Watch: Shia LaBeouf admits he wronged his father with Honey Boy portrayal
Shia LaBeouf has confessed to making up claims about his father's abusive behaviour in order to promote the movie Honey Boy, admitting that he "turned the knob up on certain s*** that wasn't real".
LaBeouf wrote the script for the acclaimed 2019 film, which was directed by Alma Har'el and featured the star portraying a version of his own father.
At the time of the film's release, LaBeouf said the story was inspired by his own life and compared it to an exorcism, with Lucas Hedges — and Noah Jupe in the character's younger years — playing a troubled young movie star based on the Transformers actor himself.
But now the 36-year-old star has confessed that he "wrote this narrative which was just f***ing nonsense", in an interview with Jon Bernthal on his podcast Real Ones — reported via EW.
LaBeouf said: "My dad was so loving to me my whole life. Fractures? Sure. Crooked? Sure. Wonky? For sure, but never was not loving, never was not there. He was always there.
"And I'd done a world press tour about how f***ed he was as a man. Honey Boy is basically like a big 'woe is me' story about how f***ed my father is and I wronged him."
LaBeouf had previously recounted the story of showing the script to his father, but has now admitted that the finished film bore little resemblance to the script his dad saw.
The star confessed that the one time his dad hit him was when he was caught smoking a cigarette, but that this anecdote "didn't position me as this wounded, fractured child that you could root for, which is what I was using him for".
LaBeouf, who recently revealed that he has been sober for almost two years, said he spoke to his father on the phone in order to apologise for the way he had been characterised.
"When I got on the phone with him, I took accountability for all that and knew very clearly that I couldn't take it back," said the actor.
He added: "My dad was going to live with this certain narrative about him, on a public scale, for a very long time. Probably the rest of his life."
Honey Boy received rave reviews — its Rotten Tomatoes approval score is 94% — and appeared on a number of critics' lists of the best films of 2019.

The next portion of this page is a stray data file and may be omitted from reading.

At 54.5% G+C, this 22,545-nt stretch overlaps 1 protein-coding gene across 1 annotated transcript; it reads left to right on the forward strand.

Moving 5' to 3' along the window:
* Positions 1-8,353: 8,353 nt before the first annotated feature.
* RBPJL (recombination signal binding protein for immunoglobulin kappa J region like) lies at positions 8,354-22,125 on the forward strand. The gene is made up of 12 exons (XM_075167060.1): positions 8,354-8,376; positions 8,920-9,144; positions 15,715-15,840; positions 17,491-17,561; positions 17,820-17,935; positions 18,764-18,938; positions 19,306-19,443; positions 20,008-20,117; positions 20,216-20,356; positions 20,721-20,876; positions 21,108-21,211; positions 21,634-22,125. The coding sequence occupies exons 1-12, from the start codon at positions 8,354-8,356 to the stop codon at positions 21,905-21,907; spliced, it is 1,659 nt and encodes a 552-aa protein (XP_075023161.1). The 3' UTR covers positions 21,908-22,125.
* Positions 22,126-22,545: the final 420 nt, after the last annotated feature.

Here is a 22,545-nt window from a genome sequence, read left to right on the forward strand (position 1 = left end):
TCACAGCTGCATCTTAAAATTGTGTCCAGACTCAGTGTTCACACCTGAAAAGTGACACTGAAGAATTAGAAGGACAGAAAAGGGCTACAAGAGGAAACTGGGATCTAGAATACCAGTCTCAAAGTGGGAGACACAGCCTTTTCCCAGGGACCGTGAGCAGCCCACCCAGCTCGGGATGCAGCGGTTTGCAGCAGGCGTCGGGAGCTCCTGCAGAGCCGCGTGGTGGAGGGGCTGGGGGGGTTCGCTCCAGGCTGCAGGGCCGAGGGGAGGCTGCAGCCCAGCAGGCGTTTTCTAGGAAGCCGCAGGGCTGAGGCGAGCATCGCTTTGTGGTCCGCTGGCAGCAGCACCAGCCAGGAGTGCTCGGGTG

LaBeouf has been embroiled in a number of controversies in recent years, including his former partner FKA Twigs filing a lawsuit alleging sexual battery and assault — claims denied by LaBeouf.
It was reported last year that the former couple had taken part in settlement talks ahead of a possible trial.
More recently, LaBeouf's departure from the upcoming Olivia Wilde film Don't Worry Darling — in which he was replaced by Harry Styles — has sparked a war of words in the press.
Wilde, directing her second movie after high school comedy Booksmart, claimed she sacked LaBeouf in order to protect co-lead Florence Pugh.
She told Variety that his process seemed to require "a combative energy" that was incompatible with her desires for the set.
Wilde added: "For our film, what we really needed was an energy that was incredibly supportive. Particularly with a movie like this, I knew that I was going to be asking Florence to be in very vulnerable situations, and my priority was making her feel safe and making her feel supported."
LaBeouf has disputed Wilde's description of what happened, claiming in an email published by Variety that he quit the project himself due to a lack of rehearsal time.
He added: "Firing me never took place, Olivia. And while I fully understand the attractiveness of pushing that story because of the current social landscape, the social currency that brings. It is not the truth."
Don't Worry Darling is due in UK cinemas on 23 September after a world premiere at the Venice Film Festival.
Watch: Timeline of the Don't Worry Darling casting dispute